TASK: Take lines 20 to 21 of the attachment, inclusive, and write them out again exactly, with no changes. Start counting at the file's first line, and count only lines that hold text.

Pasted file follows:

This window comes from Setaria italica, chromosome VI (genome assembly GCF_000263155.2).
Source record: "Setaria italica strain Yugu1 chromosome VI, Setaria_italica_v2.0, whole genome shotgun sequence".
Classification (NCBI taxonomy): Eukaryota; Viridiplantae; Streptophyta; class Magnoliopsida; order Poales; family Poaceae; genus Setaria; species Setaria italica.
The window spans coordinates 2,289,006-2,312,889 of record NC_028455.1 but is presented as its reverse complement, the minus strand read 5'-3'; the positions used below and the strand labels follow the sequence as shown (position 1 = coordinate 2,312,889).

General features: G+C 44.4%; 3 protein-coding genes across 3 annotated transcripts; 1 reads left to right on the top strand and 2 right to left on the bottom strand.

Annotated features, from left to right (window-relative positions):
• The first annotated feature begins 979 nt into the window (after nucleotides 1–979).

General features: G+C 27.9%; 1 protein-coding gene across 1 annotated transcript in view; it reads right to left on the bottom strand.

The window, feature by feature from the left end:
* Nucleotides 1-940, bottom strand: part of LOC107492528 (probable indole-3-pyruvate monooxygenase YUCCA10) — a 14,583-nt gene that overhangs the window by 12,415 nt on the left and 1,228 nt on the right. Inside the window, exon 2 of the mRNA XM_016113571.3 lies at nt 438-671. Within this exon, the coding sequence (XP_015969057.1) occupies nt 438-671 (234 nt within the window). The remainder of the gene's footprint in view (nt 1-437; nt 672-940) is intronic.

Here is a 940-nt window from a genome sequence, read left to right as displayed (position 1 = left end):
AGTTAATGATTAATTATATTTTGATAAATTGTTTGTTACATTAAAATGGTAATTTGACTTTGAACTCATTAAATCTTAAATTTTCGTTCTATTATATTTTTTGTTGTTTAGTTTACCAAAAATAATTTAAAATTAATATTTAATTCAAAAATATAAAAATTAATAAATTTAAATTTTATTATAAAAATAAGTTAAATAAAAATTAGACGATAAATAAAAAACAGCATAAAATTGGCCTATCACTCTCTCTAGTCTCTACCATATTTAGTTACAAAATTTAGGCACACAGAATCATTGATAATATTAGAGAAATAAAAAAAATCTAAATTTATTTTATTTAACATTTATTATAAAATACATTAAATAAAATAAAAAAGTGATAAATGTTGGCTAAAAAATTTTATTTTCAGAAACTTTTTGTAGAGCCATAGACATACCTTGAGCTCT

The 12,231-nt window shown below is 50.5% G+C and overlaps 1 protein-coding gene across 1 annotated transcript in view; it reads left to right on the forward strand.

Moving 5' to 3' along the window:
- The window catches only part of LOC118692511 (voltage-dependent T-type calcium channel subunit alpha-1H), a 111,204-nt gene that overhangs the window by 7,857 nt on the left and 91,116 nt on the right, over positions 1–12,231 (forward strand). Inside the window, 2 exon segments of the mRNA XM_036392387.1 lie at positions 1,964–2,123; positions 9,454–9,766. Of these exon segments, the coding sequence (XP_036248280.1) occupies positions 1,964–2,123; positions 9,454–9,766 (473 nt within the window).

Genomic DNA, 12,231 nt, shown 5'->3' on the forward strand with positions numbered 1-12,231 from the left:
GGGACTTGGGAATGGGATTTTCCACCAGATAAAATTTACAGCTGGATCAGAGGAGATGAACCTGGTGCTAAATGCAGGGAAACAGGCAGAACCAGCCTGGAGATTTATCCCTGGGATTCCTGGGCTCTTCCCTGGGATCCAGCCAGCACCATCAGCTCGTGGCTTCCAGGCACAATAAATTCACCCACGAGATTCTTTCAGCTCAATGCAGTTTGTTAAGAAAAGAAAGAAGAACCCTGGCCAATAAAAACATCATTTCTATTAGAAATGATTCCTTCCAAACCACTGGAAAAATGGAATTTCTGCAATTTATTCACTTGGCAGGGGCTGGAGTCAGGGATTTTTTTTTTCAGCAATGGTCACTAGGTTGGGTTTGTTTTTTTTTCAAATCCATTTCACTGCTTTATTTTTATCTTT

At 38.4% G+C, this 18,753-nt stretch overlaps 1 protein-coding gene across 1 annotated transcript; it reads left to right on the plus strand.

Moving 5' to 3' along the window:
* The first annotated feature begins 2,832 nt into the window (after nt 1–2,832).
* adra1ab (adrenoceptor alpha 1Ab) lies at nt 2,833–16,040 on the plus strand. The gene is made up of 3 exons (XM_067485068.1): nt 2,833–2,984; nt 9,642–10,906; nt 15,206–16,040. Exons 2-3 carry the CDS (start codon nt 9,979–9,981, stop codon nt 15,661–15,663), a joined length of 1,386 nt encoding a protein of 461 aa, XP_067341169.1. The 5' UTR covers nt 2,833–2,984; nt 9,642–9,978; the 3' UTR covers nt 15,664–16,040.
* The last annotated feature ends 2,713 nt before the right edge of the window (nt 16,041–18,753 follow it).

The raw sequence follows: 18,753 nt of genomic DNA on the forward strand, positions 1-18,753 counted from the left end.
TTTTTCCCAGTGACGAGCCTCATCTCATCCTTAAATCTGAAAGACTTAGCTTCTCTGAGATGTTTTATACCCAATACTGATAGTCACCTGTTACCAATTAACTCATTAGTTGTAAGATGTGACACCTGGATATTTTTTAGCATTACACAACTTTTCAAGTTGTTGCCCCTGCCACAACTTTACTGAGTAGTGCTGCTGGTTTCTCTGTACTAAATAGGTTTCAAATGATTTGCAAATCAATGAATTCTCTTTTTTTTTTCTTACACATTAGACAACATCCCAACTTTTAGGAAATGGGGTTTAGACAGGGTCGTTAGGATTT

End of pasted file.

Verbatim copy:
* The first annotated feature begins 2,832 nt into the window (after nt 1–2,832).
* adra1ab (adrenoceptor alpha 1Ab) lies at nt 2,833–16,040 on the plus strand. The gene is made up of 3 exons (XM_067485068.1): nt 2,833–2,984; nt 9,642–10,906; nt 15,206–16,040. Exons 2-3 carry the CDS (start codon nt 9,979–9,981, stop codon nt 15,661–15,663), a joined length of 1,386 nt encoding a protein of 461 aa, XP_067341169.1. The 5' UTR covers nt 2,833–2,984; nt 9,642–9,978; the 3' UTR covers nt 15,664–16,040.